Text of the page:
Articles Criminal Defence 27th Mar 2015

The Court Of Appeal Threatens More Loss Of Time Orders For Hopeless Appeals

Practitioners considering whether to advise their clients to appeal against conviction or sentence should be more wary of loss of time orders, according to an analysis for 2 Hare Court. Judging by the number of cases in 2014, the Court of Appeal is engaged in another attempt to dissuade would-be appellants from renewing before the full court ‘unmeritorious’ appeals that have been rejected by the single judge. Such an order cannot be made where leave was granted.

The analysis was done by searching the Westlaw database for all cases since R v Fortean ([2009] EWCA Crim 437) which cite Section 29 of the Criminal Appeal Act 1968. That is the provision which allows the court to order that some of the time an applicant has already spent is custody should not count towards sentence. In Fortean the court issued a detailed warning about loss of time orders. The Westlaw search may not have captured every case as it relies on whether the database is comprehensive, and whether it has been properly indexed, but the results certainly merit some attention.

In total, since Fortean (and including that case) the legislation was cited with reference to 13 defendants (including five in one case). Nine of those were in 2014, two in 2009, one in each of 2010 and 2012, and none in 2011, 2013 and, so far, in 2015. Of the nine in 2014, eight loss of time orders were made. In the case where no order was made (R v Horne [2014] EWCA Crim 1253) there are signs that one would have been made but for something which is hinted at in the judgment, but not spelt out.

In the cases the Court has tried to impress two warnings on defendants considering an application. The first is that the applicant is not protected by being advised by counsel that an appeal is arguable. Second, similarly little or no protection is afforded where the single judge has not initialled (“ticked”) the box on the form, which invites consideration of an order if the application is renewed. Both of these warnings are now written into the Criminal Practice Directions (Amendment No.2 from 2014 [2014] EWCA Crim 1569 – click here for the consolidated version).

The final case in the 2014 sequence, heard on 16th December, repays further study. The applicant in R v Matulevicius [2014] EWCA Crim 2820 had been convicted of conspiracy to handle stolen goods on what the court called “an immensely strong circumstantial case”. He was represented, and the single judge had not ticked the box on the form warning that a loss of time order should be considered if it was renewed. The Court ordered that three months he had served would not count towards his sentence.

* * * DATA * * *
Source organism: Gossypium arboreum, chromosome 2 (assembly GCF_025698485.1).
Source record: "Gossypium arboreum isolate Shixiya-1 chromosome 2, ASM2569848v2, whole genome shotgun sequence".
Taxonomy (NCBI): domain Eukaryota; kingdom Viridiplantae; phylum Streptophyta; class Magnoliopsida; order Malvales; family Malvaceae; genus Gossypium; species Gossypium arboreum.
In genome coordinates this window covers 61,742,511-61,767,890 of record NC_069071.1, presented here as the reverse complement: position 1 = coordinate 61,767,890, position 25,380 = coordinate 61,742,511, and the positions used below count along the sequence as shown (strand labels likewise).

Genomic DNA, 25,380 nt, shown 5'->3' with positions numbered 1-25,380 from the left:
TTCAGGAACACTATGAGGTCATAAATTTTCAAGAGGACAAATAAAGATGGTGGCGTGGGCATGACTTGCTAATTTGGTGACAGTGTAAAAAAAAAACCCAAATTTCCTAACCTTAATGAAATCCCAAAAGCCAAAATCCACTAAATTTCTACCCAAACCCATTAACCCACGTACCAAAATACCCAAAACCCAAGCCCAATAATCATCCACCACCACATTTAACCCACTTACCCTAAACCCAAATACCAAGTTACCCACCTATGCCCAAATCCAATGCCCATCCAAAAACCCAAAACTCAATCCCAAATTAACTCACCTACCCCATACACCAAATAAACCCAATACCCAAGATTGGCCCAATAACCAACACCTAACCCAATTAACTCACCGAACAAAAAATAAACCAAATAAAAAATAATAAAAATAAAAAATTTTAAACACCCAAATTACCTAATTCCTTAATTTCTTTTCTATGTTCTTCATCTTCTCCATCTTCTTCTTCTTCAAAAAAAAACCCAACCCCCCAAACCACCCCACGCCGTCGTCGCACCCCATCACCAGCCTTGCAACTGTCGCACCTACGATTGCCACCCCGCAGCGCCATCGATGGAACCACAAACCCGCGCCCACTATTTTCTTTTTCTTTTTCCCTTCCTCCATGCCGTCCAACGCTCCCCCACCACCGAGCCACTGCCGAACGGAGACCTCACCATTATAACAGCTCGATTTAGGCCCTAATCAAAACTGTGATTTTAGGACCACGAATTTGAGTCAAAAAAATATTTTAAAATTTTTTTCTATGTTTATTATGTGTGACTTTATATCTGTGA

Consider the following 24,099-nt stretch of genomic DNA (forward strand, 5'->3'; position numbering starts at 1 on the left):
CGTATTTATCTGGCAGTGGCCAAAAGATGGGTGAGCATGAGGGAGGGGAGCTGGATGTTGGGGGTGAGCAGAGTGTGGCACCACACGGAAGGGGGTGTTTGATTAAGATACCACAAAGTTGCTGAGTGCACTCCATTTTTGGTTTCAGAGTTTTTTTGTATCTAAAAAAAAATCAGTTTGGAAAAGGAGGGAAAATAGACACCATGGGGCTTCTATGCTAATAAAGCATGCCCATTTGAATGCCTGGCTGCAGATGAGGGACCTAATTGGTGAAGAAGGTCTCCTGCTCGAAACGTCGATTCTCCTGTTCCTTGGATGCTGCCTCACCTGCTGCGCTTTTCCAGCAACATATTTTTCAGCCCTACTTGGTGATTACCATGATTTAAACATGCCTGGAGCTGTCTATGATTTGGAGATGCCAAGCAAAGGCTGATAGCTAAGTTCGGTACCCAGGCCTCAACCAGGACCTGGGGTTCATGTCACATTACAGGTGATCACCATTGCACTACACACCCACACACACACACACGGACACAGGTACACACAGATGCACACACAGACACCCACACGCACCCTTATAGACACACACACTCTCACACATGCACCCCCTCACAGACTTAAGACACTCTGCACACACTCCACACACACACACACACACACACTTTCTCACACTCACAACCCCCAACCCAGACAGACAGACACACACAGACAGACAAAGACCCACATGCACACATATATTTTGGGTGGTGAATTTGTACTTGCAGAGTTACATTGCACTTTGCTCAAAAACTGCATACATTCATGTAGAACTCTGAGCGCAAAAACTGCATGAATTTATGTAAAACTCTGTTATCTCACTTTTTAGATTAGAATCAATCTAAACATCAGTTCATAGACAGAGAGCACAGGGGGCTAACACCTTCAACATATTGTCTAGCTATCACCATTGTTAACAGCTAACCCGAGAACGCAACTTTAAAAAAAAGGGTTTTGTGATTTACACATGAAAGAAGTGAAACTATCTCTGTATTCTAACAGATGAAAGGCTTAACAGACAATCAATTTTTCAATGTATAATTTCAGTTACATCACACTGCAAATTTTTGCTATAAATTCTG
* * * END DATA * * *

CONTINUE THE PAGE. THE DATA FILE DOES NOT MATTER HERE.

This was the only case in 2014, which involved an applicant who was represented, and where the single judge had not ticked the box. The applicant’s representative submitted that had the box been ticked she would not have renewed the appeal. Gilbard J, giving the judgment of the court, was not impressed by that. He dismissed the submission [at 24] saying “we do not think that…is a point which much assists…the cause for the applicant”.

So how great are the risks of renewing an application? The first thing that should be said is that loss of time orders are still very rare. The court in Matulevicius referred to the case of R v Gray [2014] EWCA Crim 2372, which predated it by two months and involved five applicants. In Gray the Court noted that in the year September 2013 to August 2014 there had been nearly 6,500 applications for leave to appeal. 1424 of those had been conviction cases. 245 had been given leave; a further 416 had renewed the application after refusal. There was no similar breakdown of applications to appeal against sentence, although it was noted that the number of renewals was much reduced where the single judge ticked the box.

Looking at the 2014 calendar year there appear to have been 8 loss of time orders in total, although it is possible there have been more which are not captured by the Westlaw database. Anecdotal evidence tends to support the contention that the figures are low; very few counsel have been involved in cases where an order was made, or happen to have seen orders made for unrepresented clients.

On the other hand, the Court does seem to be serious in its warnings about the lack of protection offered by advice from counsel, or the failure of the single judge to tick the box. Of the eight loss of time orders in 2014 three of the applicants were represented, and in two more cases the box had not been ticked.

The amount of time ordered to be lost appears to be creeping up too. In the four pre-2014 cases found, the losses were 4 weeks (2 cases) and 6 weeks (2 cases). In 2014 five applicants lost 3 months, one lost 2 months, one 56 days and one six weeks. Given that this applies to time actually served, the equivalent increase in sentence for the majority of the applicants was six months.

There is one further threat that the court could have made to unmeritorious applicants but pointedly did not. The power of the court to make an order where an application is renewed is well known. What is perhaps less well known is that the single judge has a similar power under s31(2)(h) of the Criminal Appeal Act. This power was referred to in Gray, where it was said that it had not been exercised since 2007 and that generally the single judges prefer simply to tick the box. Nothing in these cases suggests that the Court wants that power to be used more often.

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